• Mindfulness and Journal Writing - This is a subject close to my heart. Mindfulness and journal writing are for the greater well-being and improving mental health. But science has now proven that the techniques can increase physical health by relieving stress, reducing blood pressure, chronic pain and gastrointestinal difficulties. I have written a separate article on this subject Stress, Mindfulness and Health Please have a read to discover ways to help with stress and mental health.
  • Crafts and hobbies - More time on our hands, no work, unable to go outside - The most googled topic in March/April, with a 90% increase of average 'monthly search volumes' was 'how to?' searches. The most 'how to?' searches were on gardening crafts, from pot decorating and buntings to decorating and designs, this all being prior to garden centres opening. Our gardens flourished, we became adventurous with our garden designs and spent a lot of our time outside working on our lawns, pots and bedding plants. In fact our gardens became our social meeting places once we were able to meet up with family and friends. A godsend to those who are not so lucky with outdoor space. Many hobbies began during this time as we discovered new skills and flairs that we would never have attempted or known about prior to lockdown. Spending time on a hobby or craft helps reduce stress and improve mental health and well-being. Hobbies can get you out and about, make you feel happier and will encourage you to take a break away from the mundane chores of life.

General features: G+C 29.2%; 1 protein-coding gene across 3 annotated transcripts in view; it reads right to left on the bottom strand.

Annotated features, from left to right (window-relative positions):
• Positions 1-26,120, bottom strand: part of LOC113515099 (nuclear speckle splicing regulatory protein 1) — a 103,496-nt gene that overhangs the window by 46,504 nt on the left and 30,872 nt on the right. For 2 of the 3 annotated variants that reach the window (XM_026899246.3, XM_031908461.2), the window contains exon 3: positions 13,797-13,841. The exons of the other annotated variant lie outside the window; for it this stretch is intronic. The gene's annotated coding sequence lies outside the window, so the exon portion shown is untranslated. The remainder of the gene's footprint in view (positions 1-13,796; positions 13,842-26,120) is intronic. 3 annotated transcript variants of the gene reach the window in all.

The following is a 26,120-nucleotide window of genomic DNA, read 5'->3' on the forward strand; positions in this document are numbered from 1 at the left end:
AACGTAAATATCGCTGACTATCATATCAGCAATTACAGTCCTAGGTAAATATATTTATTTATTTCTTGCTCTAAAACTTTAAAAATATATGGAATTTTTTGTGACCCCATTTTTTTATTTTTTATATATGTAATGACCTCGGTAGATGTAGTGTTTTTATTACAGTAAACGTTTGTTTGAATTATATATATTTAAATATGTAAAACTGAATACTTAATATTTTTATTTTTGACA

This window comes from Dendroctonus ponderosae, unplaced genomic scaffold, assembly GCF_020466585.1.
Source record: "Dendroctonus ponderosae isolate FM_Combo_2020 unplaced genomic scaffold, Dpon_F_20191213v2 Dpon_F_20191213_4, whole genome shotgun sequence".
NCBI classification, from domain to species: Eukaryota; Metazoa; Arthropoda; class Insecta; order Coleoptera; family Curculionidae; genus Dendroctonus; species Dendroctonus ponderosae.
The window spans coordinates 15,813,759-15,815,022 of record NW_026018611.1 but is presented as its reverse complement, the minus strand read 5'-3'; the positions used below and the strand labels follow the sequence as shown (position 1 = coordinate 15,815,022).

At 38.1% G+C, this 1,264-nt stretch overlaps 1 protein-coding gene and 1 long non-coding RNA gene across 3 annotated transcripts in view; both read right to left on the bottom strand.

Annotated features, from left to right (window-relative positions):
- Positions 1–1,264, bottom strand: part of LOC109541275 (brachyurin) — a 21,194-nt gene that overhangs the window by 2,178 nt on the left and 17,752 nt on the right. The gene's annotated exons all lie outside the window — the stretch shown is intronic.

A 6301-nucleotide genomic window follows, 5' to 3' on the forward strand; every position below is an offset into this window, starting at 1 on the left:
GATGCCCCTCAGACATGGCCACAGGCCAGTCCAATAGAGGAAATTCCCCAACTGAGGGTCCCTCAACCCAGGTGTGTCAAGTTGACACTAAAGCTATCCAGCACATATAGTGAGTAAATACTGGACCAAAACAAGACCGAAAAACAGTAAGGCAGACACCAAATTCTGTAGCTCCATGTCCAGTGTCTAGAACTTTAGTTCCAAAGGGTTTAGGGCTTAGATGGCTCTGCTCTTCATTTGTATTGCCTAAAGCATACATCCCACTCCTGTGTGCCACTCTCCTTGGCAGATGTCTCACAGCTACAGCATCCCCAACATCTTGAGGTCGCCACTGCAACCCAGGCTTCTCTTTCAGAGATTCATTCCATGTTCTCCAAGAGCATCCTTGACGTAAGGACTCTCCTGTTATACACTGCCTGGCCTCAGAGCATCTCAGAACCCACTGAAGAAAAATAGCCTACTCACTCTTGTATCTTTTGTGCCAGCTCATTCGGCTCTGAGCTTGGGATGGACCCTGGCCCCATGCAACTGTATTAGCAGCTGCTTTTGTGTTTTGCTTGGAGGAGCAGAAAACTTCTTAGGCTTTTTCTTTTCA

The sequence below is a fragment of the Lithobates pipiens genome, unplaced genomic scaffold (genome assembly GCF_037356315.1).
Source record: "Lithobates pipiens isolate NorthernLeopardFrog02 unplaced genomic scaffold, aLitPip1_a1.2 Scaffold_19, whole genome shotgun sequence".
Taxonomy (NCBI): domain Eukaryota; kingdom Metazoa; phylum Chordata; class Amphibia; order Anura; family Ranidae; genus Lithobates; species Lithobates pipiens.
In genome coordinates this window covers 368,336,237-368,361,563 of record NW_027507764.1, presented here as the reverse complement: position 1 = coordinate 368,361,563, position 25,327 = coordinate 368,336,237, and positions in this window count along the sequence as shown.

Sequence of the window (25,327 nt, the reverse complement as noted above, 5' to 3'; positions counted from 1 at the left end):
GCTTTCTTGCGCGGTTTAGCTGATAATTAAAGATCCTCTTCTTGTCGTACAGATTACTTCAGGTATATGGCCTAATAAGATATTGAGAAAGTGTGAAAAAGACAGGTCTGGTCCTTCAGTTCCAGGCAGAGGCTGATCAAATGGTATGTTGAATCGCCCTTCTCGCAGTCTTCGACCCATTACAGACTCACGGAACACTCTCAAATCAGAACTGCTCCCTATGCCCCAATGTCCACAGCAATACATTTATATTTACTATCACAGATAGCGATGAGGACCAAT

• Socialising and less time on phones - Technology has taken over and we spend far too much time on mobiles, computers or watching soaps on the TV. Lockdown brought us together as the restrictions were lifted and slowly we were able to meet up in parks and gardens. We held conversations with family and friends preferring to leave behind the angry 'rants' and dismal news coverage shared on social media. Socialising provides health benefits both mentally and physically. Connecting with family and friends can boost brain health and can lower the risk of dementia.